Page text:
Female Islamic Saints


Ratu Pakubuwana (d. 1732), also known by her familial name Ratu Mas Blitar, was a queen of the Javanese Mataram Sultanate and a patron and composer of mystical literature. When she married the prince Pangeran Pugĕr, the Dutch East India Company (or VOC) helped her husband overthrow his nephew Amangkurat III in 1704, and the couple were crowned Pakubuwana I and Ratu Pakubuwana. Almost immediately the Ratu acquired immense importance at court. She was charged with overseeing the royal pusaka, ancestral relics or heirlooms to be protected and respected for their spiritual properties (like the barakah of a saint or relic), a role of great ritual authority, and it was her, in fact, who fruitlessly searched the court for the pusaka after her husband’s party had occupied it. The queen also reportedly influenced her spouse in old age.

When Pakubuwana I died in 1719, his son, crowned Amangkurat IV, succeeded him. Amangkurat had a cold relationship with his mother, and his succession drew the ire of his younger brothers, Pangeran Blitar and Pangeran Purbaya, who rebelled against him. They couldn’t resist Amangkurat’s VOC-backed forces, however, and the war’s end saw Blitar die from illness and Purbaya in exile. This reportedly drove Ratu Pakubuwana to despair and consider suicide, as she had favored them and may have been working to help them. However, Amangkurat would fall ill in 1726, suspecting poison, and, towards the end of his life, came to rely on his mother, only accepting medicine from her. As with Pakubuwana I, the VOC installed Amangkurat’s sixteen year old son, crowned Pakubuwana II, over the anti-VOC heir apparent, Arya Mangkunagara, who was exiled to Sri Lanka.

Ratu Pakubuwana, then blind and elderly, was the matron over a court in an uncertain position. Ever since the earlier Amangkurat I had thousands of Islamic scholars publicly massacred for some scholars’ aid in a failed coup, the court had had a strained relationship with Javanese Muslims. Intending to amend this relationship and provide an Islamic ideal to temper her young grandson’s rule, she began the year-long production of three Sufi texts in late 1729. She had commissioned a composition of Sĕrat Menak, “Tale of Menak,” mythical accounts of Muḥammad’s uncle Ḥamzah, earlier in 1715, and while she did not author the books herself, she determined the details of their composition. Lacking pusaka after the first war of succession, she had produced the texts for them to become pusaka themselves, and so Ratu Pakubuwana acting as ingkang ayasa, or “commissioner,” received praise in her texts along with her scribes. The centennial of the Islamizing Mataram monarch Sultan Agung’s pilgrimage to the even senior Islamizing Javenese Sunan Bayat’s shrine in 1633 was approaching, inspiring recensions of texts largely originally composed by Sultan Agung on his pilgrimage.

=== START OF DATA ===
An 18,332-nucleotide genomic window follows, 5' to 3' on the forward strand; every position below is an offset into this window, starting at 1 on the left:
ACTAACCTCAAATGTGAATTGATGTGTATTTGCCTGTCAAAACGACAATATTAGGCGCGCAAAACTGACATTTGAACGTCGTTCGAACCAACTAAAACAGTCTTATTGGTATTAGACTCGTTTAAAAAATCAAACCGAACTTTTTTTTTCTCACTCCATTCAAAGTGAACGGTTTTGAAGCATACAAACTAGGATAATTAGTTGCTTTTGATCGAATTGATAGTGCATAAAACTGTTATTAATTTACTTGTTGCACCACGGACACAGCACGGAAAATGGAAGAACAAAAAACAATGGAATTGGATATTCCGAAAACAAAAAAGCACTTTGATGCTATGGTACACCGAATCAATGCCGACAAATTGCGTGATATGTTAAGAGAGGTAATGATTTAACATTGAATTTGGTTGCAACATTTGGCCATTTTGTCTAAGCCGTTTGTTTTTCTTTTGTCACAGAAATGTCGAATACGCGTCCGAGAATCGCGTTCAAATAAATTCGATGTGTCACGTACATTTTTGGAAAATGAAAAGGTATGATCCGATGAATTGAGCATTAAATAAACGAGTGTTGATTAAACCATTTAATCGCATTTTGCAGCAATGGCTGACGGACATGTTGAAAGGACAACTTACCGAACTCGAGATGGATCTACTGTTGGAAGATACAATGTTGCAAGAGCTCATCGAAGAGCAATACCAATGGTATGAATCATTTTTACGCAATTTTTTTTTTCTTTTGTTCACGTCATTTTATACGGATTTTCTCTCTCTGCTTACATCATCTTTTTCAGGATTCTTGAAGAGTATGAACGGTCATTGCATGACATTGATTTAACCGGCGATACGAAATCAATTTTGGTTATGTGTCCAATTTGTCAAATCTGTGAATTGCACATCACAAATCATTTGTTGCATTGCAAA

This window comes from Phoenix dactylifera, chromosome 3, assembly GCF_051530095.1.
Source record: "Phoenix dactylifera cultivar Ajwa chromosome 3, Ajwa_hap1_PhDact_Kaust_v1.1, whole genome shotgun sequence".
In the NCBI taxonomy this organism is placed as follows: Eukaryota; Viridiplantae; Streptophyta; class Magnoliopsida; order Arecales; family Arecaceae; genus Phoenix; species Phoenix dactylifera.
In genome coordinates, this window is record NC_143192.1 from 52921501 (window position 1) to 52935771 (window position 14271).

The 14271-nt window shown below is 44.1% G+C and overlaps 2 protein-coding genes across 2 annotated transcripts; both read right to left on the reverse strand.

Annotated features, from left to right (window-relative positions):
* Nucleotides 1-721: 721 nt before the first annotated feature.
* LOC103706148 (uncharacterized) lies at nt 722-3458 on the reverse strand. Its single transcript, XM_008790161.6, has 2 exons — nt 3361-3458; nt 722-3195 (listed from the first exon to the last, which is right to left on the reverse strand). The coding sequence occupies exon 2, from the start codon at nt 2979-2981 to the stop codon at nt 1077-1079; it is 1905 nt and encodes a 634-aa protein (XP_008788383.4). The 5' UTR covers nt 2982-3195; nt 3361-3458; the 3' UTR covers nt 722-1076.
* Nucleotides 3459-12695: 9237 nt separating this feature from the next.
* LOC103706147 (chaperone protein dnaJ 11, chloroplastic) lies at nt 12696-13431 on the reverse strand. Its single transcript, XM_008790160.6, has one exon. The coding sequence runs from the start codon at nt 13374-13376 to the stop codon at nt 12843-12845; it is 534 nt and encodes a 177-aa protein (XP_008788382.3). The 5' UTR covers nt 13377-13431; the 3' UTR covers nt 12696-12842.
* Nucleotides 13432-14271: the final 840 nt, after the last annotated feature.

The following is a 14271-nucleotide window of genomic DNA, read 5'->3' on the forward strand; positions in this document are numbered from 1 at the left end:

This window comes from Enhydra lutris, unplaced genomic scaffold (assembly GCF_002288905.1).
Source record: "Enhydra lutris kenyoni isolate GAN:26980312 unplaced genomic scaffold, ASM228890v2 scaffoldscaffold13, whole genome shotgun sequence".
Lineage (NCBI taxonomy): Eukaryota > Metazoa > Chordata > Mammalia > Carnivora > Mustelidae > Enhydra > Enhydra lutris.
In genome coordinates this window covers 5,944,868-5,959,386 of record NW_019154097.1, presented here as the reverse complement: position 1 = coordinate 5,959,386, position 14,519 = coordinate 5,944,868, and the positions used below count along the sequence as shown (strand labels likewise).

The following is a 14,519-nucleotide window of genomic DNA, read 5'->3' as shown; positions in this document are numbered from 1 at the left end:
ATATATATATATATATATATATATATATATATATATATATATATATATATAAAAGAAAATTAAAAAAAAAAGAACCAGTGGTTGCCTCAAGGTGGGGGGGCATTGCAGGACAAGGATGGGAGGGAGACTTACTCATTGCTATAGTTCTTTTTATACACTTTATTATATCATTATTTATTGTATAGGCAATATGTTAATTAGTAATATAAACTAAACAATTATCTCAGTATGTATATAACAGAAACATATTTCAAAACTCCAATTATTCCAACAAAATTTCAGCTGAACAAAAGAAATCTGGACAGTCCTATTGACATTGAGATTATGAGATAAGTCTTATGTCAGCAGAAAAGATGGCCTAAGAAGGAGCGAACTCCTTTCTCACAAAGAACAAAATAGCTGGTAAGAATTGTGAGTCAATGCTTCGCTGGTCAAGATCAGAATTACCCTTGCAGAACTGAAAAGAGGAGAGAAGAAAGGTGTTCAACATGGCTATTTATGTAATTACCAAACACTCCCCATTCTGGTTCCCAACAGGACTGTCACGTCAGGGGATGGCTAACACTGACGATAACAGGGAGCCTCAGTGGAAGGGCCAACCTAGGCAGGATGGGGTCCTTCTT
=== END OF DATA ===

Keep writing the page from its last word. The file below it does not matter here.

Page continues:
Of the texts commissioned, Carita Iskandar, “Tale of Alexander the Great,” reprises the Qur’anic story of Dhū al-Qarnayn as a homily on kingship, Sĕrat Yusuf ,“Tale of Joseph,” gives the story of the prophet Joseph in Egypt, and Kitab Usulbiya, “Book of the Origin of Prophets,” is a story of God giving his commandments to Muḥammad, who descended to meet Jesus as Mecca’s king, akin to narratives of Muḥammad’s ascension to heaven. Additionally, manuscripts of the Usulbiya contain multiple other shorter works after the main narrative including Gita Sifat Nabi, “Song of the Prophet’s Attributes,” Sĕrat Seh Samsu Tabred, “Tale of Shaykh Shams Tabrīzī” (which portrays the saint as a wise child in discourse with Rūmī in Mecca), Sĕrat Caritaning Nabi Ibrahim, “Tale of the Prophet Abraham,” and Sĕrat Caritaning Nabi Ĕnuh, “Tale of the Prophet Noah.”. Notably, Ratu Pakubuwana’s recensions further synthesize Islamic and Javanese mystic piety and culture, shifting the narratives’ settings to Java. Ratu Pakubuwana’s patronage helped to preserve the works of Sultan Agung, whose original manuscripts are fragmentary, and passages from Yusuf are still ceremonially recited in rural Java. When she died, she was buried in a plain grave, with no cungkub or funerary chapel, and rather than among the royal tombs, she was buried near her fallen son Pangeran Blitar.

Not necessarily considered a saint.


Fathurahman, Oman. “Female Indonesian Sufis: Shattariya Murids in the 18th and 19th Centuries in Java.” Kyoto Bulletin of Islamic Area Studies, no. 11, Mar. 2018, pp. 40–67.

Ricklefs, Merle C. “Islam and the Reign of Pakubuwana II, 1726–49.” Islam: Essays on Scripture, Thought, and Society: a Festschrift in Honour of Anthony H. Johns, BRILL, 1997, pp. 237–240.

Ricklefs, Merle C. “Islamising Java: The Long Shadow of Sultan Agung.” Archipel vol. 56 no. 1, 1998, pp. 469–482.

Ricklefs, Merle C. Soul Catcher: Java’s Fiery Prince Mangkunagara I, 1726–95. NUS Press, Jul 31, 2018, pp. 10, 16–21.

Ricklefs, Merle C. The Seen and Unseen Worlds in Java, 1726-1749: History, Literature, and Islam in the Court of Pakubuwana II. University of Hawaii Press, 1998, pp. 237–240.

Kanjeng Ratu Pakubuwono

Southeast AsiaSufiComposerQueen ConsortMystic.